It isn’t just the dress-code which has got Karnataka politicians angry. The elite clubs in Bengaluru have always been careful and choosy about letting politicians into their clubs. And now, politicians are hitting back with legislation to control these clubs, and there nothing better than the rhetoric which is a heady mix of Kannada ‘culture’, Constitution of India and ‘contribution to society’.
A House Committee which was formed by the Karnataka legislature assembly to look into the administration of recreational clubs has drafted a legislation to regulate existing clubs in Bengaluru. The bill seeks to control entry-restrictions, membership fees and allotment of memberships. Club administrators and office bearers are clearly unhappy with this.
The House Committee, headed by Congress MLA A Manju, has come up with a draft of the Karnataka Entry into Public Places (Removal of Restriction on Dress and Regulation of membership and Fee) Act, 2015. The legislation, once passed, is to be enforced immediately.
There are three main aspects of the Bill which are seen as controversial.
One, removal of entry-restrictions: Under the Act, no person wearing a veshti (dhoti) reflecting Kannada culture or any other lndian traditional dress shall be denied entry into any public place, by reason only of this dress provided that the dress shall be worn in a decent manner.
Two, the clubs will have to seek approval of the government for prescribing the membership fee. As of now, various clubs have membership fees that could be set anywhere between Rs. 2500 to Rs. 20 lakh.
And three, membership shall not be denied to privileged or renowned persons and ex-servicemen, which includes MPs, MLAs, MLCs, person with meritorious contribution to sports, ex-servicemen and renowned person who have strived for a cause of the society, the state or the nation.
The Bill also says that any violation of the act will attract a fine of Rs. 25,000 and imprisonment of up to 1 year. The law will also allow the government cancel the license of a club for violations.
The issue has its roots in the Yeddyurappa regime in 2012, when A Manju raised this issue on the floor of the assembly. The present Chief Minister had then joined Manju in criticising the clubs, calling the practice of enforcing a dress-code “shameful”. A House Committee was sought to be formed then.
Recently, the Karnataka government had directed the elite Bangalore Club to handover 13-acres of its land to government claiming that the land belonged to the State. The move was seen as a tactic by politicians to usurp the club by existing members of the club. The Club however went to court against the order of the government.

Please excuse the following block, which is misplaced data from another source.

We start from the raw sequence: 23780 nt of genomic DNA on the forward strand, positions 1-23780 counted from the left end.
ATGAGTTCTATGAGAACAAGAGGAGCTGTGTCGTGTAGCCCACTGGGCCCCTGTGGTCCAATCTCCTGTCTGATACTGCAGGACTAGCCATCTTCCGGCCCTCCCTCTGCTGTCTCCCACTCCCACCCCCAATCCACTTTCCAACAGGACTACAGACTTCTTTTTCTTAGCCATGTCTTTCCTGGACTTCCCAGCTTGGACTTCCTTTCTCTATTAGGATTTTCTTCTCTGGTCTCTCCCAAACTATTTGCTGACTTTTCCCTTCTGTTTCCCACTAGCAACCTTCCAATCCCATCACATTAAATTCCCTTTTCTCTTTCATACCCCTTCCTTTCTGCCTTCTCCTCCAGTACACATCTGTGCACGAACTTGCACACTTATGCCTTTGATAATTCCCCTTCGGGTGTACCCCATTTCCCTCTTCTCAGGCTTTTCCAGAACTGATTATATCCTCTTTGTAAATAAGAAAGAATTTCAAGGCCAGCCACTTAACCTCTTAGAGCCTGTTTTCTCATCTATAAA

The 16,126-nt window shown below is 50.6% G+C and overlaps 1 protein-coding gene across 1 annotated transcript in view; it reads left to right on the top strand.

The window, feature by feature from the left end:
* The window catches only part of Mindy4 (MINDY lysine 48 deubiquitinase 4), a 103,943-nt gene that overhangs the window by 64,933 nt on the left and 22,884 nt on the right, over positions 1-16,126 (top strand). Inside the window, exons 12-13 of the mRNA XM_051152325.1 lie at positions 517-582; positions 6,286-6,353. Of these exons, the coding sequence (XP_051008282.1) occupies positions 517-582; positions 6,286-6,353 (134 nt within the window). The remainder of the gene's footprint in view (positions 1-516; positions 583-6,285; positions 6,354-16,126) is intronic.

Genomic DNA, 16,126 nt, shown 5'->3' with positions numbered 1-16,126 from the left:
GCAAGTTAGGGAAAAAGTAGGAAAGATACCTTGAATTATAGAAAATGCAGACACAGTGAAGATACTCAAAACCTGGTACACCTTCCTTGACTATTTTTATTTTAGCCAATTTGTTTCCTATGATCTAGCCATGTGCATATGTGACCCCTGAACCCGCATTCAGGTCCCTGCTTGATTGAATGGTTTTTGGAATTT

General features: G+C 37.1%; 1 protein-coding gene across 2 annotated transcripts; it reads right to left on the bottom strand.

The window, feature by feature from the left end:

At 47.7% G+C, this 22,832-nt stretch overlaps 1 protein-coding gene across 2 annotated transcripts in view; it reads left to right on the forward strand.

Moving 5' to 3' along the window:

A Manju, Chairman of the House Committee insists the draft bill is not meant to arm twist clubs to give membership to politicians.
“The clubs give membership to IAS officers, are they VIPs? Why should politician be denied membership? We are also humans, right?” she asks, speaking to The News Minute.
Most clubs in Bengaluru have long waiting lists for memberships and some clubs have a waiting list of between 10-20 years. Recently, when the Tamil Nadu government passed a law lifting dress codes in clubs, the question of whether this amounts to infringement of the rights of a private entity was raised.
“Clubs are registered under the Karnataka Societies Act and many of them have leased out land from the government, so as far as we are concerned, they are public places and cannot claim to be private entities,” says Manju.
When club members are not objecting to dress codes, should the government get into it? “Why should we not? If Mahatma Gandhi was alive today, will these clubs let him in? Let’s not go that far. Can Karnataka’s own leader Deve Gowda be allowed inside clubs? He won’t as he always wears a dhoti,” says Manju, and asks, “Are the clubs superior to the Constitution of India?”
But existing members of the club say that politicians are using the powers of the state for their personal gains. “Giving membership to MLAs or MPs is not the issue. Like all others, will they join the waiting list or will they want VIP treatment and their forms processed immediately?” a committee member in one of the leading clubs in the city asks while speaking to The News Minute on conditions of anonymity.